What banking fees are involved?

Almost anywhere in the world, banking comes with fees. Nepal is no different. Here’s what you can expect to pay to have and use an account there.

ATM fees

Most ATMs will charge a fee for use, especially if you use another bank’s ATM. You should also be aware that banks in Nepal dispense cash in NPR, so if your account is in US dollars or euros, you may encounter foreign exchange fees or dynamic currency conversion fees.³ You can avoid some of these fees by always choosing to view transactions in NPR, not in dollars or euros.

Normal bank fees

Monthly or yearly fees for maintaining will vary by bank. As a foreigner with a Nepalese bank account, you’ll likely be required to maintain a minimum balance in your account or face fees.²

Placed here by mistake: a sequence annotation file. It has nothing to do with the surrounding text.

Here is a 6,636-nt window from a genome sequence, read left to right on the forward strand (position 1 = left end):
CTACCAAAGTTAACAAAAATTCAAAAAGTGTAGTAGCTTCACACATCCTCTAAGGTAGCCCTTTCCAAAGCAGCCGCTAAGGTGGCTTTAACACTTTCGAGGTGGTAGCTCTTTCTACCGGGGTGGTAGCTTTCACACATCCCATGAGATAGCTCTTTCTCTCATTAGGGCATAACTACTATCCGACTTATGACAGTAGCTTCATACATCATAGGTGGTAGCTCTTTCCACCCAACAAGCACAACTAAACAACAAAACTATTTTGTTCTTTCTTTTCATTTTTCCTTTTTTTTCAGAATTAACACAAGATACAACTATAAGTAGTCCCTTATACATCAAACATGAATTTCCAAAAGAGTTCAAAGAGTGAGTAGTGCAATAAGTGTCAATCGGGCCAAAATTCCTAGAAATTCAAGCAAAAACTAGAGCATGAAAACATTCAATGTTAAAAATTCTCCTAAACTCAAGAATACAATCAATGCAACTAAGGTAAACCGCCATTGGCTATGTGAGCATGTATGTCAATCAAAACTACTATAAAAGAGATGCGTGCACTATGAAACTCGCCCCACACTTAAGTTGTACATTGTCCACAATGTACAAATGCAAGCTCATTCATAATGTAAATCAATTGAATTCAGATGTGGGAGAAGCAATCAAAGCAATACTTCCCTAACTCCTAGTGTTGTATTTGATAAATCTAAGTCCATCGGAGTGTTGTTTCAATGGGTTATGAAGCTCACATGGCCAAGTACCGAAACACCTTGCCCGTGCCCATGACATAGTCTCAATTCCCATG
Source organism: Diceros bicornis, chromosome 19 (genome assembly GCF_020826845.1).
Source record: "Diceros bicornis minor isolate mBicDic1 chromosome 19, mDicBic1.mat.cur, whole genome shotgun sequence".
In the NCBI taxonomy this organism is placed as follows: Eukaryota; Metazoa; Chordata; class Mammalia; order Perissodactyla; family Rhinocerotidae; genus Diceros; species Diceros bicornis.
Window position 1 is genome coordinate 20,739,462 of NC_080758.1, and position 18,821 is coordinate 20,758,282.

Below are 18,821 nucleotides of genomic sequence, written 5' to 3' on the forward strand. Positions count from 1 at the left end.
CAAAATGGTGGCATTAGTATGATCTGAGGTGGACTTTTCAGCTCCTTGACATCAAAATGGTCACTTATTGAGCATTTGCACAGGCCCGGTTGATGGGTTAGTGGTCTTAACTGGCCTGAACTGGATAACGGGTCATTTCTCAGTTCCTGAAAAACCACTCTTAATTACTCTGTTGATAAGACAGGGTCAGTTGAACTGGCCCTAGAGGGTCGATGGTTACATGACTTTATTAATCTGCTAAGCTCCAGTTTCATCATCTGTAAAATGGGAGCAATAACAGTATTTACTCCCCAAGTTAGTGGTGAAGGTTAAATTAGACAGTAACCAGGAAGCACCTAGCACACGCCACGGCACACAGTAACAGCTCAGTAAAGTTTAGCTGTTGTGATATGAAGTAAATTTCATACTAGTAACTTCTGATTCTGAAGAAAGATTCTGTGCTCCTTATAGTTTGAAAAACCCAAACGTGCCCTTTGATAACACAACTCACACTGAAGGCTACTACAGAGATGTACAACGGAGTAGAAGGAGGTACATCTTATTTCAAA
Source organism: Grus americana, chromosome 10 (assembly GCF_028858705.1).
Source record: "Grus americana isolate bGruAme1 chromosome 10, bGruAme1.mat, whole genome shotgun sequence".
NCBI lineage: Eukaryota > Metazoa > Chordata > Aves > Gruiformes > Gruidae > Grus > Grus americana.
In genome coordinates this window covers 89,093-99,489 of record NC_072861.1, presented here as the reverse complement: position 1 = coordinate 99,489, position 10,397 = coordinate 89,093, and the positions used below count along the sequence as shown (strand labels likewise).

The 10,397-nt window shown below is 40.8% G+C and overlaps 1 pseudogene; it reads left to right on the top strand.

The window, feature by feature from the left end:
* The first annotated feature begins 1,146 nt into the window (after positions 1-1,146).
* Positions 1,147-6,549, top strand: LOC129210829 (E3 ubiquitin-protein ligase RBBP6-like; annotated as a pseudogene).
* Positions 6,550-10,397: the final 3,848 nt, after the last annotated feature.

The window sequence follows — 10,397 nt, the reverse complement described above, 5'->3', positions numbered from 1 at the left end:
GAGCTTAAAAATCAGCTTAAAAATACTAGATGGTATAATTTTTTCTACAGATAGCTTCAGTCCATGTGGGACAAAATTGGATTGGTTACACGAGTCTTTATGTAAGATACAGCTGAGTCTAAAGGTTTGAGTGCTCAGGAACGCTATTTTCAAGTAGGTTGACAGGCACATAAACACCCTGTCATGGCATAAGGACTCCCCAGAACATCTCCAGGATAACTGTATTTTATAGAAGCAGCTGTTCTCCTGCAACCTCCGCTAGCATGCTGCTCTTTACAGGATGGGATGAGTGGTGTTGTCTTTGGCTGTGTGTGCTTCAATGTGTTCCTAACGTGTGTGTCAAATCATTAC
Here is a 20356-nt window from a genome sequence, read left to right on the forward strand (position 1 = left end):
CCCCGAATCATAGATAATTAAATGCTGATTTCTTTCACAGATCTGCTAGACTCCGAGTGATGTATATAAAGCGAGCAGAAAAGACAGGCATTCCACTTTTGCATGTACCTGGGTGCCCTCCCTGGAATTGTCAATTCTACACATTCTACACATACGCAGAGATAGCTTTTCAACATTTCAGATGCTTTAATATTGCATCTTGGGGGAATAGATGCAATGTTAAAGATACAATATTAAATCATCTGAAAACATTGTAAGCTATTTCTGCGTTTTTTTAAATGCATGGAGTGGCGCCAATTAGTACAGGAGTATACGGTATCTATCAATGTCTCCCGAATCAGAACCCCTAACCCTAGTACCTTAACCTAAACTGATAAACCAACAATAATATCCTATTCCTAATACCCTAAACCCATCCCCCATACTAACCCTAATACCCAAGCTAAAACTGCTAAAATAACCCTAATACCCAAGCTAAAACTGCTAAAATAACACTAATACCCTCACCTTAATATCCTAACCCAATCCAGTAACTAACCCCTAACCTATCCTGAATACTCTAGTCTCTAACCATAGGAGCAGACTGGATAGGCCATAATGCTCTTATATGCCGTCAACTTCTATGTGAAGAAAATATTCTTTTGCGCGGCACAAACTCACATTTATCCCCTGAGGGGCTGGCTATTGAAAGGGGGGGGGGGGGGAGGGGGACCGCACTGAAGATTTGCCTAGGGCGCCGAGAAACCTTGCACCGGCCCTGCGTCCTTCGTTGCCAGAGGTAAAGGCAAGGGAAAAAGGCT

Fees for international transfers

Making international transfers is tricky in Nepal, as locals aren’t allowed to transfer money out of the country. NPR isn’t a freely convertible currency, so unless your account is in dollars or euros, you’re likely to run into trouble making international transfers.² If you have a dollar or euro account, you may still need to pay transfer fees to make international transfers. Banks also often mark up their exchange rates to make an extra profit on your transfer, amounting to basically a hidden fee that you have to pay.

With an alternative transfer service like Wise, you can move money all over the world at the exact mid-market exchange rate. There’s just a small, fair transfer fee that you have to pay, usually 0.5-2.5% of the transfer amount.